Breast cysts are fluid-filled sacs inside the breast. They are usually noncancerous (benign). You may have one or multiple breast cysts. A breast cyst often feels like a grape or a water-filled balloon, but sometimes a breast cyst feels firm.
Breast cysts don't require treatment unless a cyst is large and painful or uncomfortable. In that case, draining the fluid from a breast cyst can ease symptoms.
Although breast cysts can be found in women of any age, they're more common in women before menopause, typically under age 50. But they can be found in women of any age. Breast cysts also commonly occur in postmenopausal women who take hormone therapy.
Breast cysts may be found in one or both breasts. Signs and symptoms of a breast cyst include:
- A smooth, easily movable round or oval lump that may have smooth edges — which typically, though not always, indicates it's benign
- Nipple discharge that may be clear, yellow, straw colored or dark brown
- Breast pain or tenderness in the area of the breast lump
- An increase in breast lump size and breast tenderness just before your period
- A decrease in breast lump size and resolution of other symptoms after your period
Having breast cysts doesn't increase your risk of breast cancer. But having cysts may make it harder to find new breast lumps or other changes that might need evaluation by your doctor. Your breasts may feel lumpy and painful when you're menstruating, so it's important to be familiar with how your breasts feel throughout your menstrual cycle so that you'll know if something changes.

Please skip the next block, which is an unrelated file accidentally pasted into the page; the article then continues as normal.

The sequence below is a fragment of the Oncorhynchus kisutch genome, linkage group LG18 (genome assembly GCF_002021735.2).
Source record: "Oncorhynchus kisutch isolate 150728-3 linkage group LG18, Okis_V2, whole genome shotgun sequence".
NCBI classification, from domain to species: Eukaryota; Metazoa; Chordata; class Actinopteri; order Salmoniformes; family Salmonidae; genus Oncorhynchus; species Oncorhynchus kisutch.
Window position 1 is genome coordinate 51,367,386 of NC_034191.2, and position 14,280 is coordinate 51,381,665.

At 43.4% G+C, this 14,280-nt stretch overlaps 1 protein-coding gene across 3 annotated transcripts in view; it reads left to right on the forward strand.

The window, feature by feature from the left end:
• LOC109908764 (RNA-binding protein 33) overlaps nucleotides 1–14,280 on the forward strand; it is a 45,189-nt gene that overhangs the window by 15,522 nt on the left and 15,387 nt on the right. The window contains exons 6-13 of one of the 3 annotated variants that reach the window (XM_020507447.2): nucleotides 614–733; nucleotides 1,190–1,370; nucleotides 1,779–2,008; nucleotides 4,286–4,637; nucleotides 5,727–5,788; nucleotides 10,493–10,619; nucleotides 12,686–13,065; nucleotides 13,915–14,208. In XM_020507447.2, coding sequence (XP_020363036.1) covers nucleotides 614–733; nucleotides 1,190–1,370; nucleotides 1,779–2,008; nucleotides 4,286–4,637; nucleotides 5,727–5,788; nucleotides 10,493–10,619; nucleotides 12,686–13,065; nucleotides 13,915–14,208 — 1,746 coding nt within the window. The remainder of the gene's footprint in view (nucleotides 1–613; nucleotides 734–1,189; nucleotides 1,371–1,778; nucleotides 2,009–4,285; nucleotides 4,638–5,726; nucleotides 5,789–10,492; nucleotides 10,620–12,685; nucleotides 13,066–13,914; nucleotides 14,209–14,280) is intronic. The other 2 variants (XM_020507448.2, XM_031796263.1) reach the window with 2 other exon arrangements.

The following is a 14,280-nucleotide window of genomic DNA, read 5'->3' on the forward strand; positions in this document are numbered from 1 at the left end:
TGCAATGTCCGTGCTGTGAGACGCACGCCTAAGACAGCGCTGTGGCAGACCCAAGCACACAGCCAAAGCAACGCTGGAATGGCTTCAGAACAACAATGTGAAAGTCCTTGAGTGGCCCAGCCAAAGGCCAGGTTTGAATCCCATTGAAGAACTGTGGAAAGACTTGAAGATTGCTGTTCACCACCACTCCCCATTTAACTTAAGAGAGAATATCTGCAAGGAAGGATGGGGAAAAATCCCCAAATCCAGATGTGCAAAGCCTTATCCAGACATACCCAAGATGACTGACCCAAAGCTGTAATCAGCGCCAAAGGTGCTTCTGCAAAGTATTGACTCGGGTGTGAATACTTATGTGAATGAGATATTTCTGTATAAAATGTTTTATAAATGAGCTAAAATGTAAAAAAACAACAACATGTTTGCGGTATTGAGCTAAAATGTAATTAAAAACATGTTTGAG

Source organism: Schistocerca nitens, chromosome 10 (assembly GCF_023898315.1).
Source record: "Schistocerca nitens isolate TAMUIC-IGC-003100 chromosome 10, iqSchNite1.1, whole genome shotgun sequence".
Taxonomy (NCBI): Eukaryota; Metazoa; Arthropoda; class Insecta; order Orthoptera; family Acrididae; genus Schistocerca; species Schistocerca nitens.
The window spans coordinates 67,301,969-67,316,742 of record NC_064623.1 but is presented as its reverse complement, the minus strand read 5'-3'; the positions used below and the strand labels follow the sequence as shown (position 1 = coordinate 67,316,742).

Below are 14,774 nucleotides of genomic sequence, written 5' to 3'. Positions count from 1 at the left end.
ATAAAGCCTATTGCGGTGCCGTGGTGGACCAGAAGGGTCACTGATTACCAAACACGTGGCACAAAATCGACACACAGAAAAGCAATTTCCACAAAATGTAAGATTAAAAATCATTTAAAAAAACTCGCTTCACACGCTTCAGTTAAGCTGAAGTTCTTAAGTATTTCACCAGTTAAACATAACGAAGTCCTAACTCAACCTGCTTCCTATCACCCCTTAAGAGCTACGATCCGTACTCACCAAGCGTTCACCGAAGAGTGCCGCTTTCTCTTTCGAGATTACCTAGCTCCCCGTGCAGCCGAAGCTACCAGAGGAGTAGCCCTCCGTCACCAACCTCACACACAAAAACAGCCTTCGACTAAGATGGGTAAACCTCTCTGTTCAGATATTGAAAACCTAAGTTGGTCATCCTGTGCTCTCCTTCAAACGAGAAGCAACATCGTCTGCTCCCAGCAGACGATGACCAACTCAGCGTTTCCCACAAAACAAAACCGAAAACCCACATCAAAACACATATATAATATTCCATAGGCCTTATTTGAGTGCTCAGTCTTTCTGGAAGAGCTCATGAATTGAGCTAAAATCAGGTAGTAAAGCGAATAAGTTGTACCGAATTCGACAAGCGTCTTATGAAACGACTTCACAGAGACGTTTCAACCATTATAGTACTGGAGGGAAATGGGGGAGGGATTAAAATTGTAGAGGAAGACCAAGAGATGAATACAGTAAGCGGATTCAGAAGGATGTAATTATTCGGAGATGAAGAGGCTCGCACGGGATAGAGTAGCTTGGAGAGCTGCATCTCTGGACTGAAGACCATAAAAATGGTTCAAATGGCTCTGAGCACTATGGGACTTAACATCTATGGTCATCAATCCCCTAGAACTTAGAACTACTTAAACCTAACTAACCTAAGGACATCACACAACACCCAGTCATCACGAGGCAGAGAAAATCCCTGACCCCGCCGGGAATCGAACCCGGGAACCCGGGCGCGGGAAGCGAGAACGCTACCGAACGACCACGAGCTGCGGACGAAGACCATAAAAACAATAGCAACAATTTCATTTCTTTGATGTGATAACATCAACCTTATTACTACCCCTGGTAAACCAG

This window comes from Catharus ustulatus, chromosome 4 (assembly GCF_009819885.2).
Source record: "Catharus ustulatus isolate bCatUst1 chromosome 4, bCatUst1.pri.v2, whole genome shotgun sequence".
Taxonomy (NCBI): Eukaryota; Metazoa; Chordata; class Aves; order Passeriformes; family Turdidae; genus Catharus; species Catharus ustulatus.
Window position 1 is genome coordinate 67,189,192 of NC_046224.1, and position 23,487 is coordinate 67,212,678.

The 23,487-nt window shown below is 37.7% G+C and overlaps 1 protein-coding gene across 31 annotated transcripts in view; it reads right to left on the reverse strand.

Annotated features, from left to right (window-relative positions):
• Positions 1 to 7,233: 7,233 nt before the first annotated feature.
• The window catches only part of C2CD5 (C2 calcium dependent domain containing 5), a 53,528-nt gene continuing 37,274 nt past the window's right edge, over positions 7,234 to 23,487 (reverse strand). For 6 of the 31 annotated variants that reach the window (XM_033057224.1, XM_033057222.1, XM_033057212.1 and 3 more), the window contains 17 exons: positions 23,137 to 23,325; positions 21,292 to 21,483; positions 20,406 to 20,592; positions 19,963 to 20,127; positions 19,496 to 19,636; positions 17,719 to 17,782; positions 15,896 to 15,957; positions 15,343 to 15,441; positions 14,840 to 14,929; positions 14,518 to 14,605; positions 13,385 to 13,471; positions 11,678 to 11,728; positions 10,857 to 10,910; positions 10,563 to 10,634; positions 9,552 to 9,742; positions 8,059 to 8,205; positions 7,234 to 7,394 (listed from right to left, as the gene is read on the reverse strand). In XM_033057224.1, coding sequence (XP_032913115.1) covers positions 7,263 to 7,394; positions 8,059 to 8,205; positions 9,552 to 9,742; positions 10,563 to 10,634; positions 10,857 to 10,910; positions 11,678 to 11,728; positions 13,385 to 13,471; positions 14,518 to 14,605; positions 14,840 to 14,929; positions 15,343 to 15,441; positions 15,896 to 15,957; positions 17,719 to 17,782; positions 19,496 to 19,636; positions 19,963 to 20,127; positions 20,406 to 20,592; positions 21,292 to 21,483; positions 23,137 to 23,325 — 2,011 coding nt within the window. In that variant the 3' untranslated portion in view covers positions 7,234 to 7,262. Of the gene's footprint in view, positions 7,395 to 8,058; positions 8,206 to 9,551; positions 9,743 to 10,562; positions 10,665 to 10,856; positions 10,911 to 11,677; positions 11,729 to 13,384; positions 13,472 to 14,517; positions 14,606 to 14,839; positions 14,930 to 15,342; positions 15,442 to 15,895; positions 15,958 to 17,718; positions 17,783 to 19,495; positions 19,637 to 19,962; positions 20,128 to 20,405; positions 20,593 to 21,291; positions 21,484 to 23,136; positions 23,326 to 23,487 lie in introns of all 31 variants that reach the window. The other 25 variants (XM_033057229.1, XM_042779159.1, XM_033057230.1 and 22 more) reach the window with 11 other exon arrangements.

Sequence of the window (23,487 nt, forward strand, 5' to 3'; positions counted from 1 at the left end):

When to see a doctor
Normal breast tissue often feels lumpy or nodular. But if you feel a new breast lump that doesn't go away, gets bigger or persists after one or two menstrual cycles, see your doctor right away. Also see your doctor if you have new skin changes on one or both of your breasts.
Each of your breasts contains lobes of glandular tissue, arranged like petals of a daisy. The lobes are divided into smaller lobules that produce milk during pregnancy and breast-feeding. The supporting tissue that gives the breast its shape is made up of fatty tissue and fibrous connective tissue. Breast cysts develop as a result of fluid accumulation inside the glands in the breasts.
Breast cysts may be defined by their size:
- Microcysts may be seen during imaging tests, such as mammography or ultrasound, but are too small to feel.
- Macrocysts are large enough to be felt and can grow to about 1 to 2 inches (2.5 to 5 centimeters) in diameter.
Experts don't know exactly what causes breast cysts. They may develop as a result of hormonal changes from monthly menstruation.